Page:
Notwithstanding the political brouhaha raised by the agreement reached on the draft of a pact that allows verification of end-use of military hardware purchased from the US, Indian security experts say the pact is necessary for India to gain access to the high-end American arms market.
"I think this is really not as extreme as it is made to sound. If India wants to obtain access to US military supplies it has to enter a protocol of this type. We wouldn't need the agreement if we could have done without US help," National Maritime Foundation Director C Uday Bhaskar told IANS.
The opinion is echoed by Major General (retd) Ashok Mehta.
"Every country ensures that its technology does not fall into wrong hands. If you need American hardware, if you want to diversify your inventory and not be completely dependent on the Russians, we would like to go to the US, which has the most sophisticated technology today," Mehta said.
During the recent visit of US Secretary of State Hillary Clinton the two countries agreed on the end-user monitoring arrangement that will henceforth be referred to in letters of acceptance for Indian procurement of US defence technology and equipment.
The provisions will be applicable to all military purchases from the US with retrospective effect and will provide for the physical verification of the military hardware purchased from the US to prevent its misuse.
India had inked deal-specific agreements with the US for earlier purchases, including Business Boeing Jets to ferry VIPs and the troop carrier INS Jalashwa.
"We have specific agreements with the US for earlier purchases, but so far they have never come for inspections," said a senior defence official, requesting anonymity as he was not authorised to speak to the media.
The US has signed end-user agreements with 82 countries, including Pakistan, Britain, France and Germany.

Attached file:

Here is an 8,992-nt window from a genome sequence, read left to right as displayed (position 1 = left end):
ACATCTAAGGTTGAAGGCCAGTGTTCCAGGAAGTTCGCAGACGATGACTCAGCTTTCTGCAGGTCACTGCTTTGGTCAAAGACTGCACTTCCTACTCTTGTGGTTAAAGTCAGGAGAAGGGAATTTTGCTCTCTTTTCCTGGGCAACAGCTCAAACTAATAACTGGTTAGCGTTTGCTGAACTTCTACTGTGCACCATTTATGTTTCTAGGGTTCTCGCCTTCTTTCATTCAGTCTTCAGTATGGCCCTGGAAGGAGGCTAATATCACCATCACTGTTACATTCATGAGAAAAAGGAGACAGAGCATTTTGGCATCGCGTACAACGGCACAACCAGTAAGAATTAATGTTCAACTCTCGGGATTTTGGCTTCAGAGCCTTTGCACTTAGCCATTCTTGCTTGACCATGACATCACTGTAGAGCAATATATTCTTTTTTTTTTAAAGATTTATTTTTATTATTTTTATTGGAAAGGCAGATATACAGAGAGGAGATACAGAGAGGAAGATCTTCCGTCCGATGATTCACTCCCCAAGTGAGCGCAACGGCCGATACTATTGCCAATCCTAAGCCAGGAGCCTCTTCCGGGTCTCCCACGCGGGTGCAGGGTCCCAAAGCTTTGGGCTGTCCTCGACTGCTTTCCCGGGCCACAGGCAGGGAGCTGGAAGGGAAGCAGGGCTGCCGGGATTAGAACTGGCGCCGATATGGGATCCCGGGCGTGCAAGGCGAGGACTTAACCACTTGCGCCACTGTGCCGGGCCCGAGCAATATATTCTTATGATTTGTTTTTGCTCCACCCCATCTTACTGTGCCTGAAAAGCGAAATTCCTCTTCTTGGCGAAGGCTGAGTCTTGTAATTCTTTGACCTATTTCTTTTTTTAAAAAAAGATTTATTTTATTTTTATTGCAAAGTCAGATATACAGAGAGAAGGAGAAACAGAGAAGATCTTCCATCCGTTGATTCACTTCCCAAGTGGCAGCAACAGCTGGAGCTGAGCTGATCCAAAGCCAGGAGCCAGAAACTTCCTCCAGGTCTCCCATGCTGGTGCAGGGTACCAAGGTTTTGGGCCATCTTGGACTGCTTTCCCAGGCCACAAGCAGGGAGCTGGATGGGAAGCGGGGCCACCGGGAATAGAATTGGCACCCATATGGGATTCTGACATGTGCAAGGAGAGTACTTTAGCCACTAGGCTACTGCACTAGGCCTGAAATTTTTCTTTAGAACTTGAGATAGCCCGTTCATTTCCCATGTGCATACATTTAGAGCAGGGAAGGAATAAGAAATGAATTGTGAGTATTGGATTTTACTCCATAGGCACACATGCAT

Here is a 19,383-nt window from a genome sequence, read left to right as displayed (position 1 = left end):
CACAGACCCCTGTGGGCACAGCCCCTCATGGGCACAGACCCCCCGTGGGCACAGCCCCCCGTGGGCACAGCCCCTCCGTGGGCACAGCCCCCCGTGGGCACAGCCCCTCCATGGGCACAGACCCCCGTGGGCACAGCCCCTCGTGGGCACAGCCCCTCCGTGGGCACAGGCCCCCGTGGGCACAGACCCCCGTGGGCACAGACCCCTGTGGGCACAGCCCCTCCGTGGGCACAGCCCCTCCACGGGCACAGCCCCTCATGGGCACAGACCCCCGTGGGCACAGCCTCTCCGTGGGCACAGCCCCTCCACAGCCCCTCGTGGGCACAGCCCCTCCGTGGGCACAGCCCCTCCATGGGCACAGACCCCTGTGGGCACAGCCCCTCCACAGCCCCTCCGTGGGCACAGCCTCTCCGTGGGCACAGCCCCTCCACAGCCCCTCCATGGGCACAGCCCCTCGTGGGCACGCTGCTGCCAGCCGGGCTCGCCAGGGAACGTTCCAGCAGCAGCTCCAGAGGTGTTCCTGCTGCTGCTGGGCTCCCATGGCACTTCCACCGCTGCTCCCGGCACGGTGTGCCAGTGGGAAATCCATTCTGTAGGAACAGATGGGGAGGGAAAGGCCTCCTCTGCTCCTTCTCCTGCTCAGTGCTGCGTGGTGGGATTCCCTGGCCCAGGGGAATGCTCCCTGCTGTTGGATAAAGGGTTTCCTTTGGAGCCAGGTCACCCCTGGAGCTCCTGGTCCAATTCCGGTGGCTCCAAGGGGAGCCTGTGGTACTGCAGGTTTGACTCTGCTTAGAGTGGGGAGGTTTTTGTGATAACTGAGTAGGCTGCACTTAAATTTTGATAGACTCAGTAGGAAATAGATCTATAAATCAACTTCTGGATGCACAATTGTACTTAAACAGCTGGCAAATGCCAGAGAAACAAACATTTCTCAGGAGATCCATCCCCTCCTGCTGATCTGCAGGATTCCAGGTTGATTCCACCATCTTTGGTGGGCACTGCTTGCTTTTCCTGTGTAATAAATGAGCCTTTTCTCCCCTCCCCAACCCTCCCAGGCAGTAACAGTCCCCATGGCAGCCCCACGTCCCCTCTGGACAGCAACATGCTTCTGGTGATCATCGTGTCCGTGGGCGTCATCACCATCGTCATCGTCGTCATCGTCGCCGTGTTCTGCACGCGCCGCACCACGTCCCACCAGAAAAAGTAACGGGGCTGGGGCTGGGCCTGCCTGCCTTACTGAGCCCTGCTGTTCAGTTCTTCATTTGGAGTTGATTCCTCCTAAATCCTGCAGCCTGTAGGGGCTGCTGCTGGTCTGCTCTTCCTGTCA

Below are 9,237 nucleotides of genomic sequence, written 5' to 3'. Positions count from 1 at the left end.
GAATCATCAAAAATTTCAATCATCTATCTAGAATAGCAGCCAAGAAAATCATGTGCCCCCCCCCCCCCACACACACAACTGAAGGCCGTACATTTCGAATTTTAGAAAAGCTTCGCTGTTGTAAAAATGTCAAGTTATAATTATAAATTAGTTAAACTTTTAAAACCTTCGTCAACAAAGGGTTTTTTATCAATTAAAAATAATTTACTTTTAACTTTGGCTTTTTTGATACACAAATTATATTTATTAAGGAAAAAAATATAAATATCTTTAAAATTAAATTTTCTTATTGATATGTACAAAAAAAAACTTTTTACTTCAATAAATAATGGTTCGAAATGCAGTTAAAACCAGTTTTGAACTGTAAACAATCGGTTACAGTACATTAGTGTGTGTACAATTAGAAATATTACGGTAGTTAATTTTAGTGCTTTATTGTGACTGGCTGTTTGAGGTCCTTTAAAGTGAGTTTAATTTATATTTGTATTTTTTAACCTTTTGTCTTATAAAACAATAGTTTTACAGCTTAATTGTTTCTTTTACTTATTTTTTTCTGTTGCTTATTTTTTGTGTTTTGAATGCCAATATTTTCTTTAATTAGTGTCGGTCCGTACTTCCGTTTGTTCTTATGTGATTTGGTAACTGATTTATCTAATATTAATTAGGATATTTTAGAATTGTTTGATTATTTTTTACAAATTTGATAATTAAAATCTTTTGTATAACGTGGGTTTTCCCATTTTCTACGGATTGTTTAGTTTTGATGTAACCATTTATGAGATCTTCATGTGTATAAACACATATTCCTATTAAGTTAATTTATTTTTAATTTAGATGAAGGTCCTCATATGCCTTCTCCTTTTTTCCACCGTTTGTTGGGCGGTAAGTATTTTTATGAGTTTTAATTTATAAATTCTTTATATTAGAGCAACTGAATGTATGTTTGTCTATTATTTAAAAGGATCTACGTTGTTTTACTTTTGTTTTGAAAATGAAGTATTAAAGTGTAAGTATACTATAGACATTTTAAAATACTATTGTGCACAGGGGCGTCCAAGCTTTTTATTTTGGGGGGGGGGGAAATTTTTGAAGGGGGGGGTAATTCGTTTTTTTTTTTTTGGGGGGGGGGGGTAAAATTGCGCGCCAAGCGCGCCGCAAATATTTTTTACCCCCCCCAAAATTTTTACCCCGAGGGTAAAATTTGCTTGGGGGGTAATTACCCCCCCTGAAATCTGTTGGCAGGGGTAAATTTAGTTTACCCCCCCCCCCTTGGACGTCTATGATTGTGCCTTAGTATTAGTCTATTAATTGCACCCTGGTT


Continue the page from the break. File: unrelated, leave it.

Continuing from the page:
"The Americans have never harassed any country due to the end-user agreement. The best example is Pakistan, which has been using US military equipment against India," Bhaskar pointed out.
According to a defence official privy to the negotiations for the pact, physical inspection by the US comes to the picture only when there are "credible" allegations of equipment misuse.
"Ideally, we would not like to have this contract at all. We do not have this with other countries. We just give an undertaking. The US has it on its statute; so we had to factor in their concerns," the defence official, who did not want to be identified as he was not authorised to speak to the media, said.
Bhaskar seconded this.
"First of all, the US has to show mala fides on the Indian part," he said.
A senior Navy official who did not want to be named said that India needed to broaden its options to enhance its military capabilities.
"It makes sense to have options; otherwise the seller will bargain hard with you. With 70 percent of our defence equipment being imported, we cannot afford to have a single vendor and the US is a worthy contender," he said.
Moreover, India has been giving end user certificates to other countries as well, including Russia, which is analogous to an undertaking against selling the technology of the military equipment to a third party.
"The fact is that it is not the Americans only who want to make sure that the equipments that they provided is not misdirected. Even when the Soviets provided us with military hardware there were certain conditions about transfer of technology and use of those equipments," Mehta added.
On Wednesday, Defence Minister A.K. Antony defended the measure, saying it was the result of three years of tough efforts and that the government did not have any reservations about it.
"It has been signed after three years of hard bargaining. Everything has been sorted out. We do not have any reservations," Antony told reporters here.
The opposition Bharatiya Janata Party had staged a walkout in the Lok Sabha Tuesday to protest against the pact, terming it intrusive and saying it should not have been inked without parliament being taken into confidence.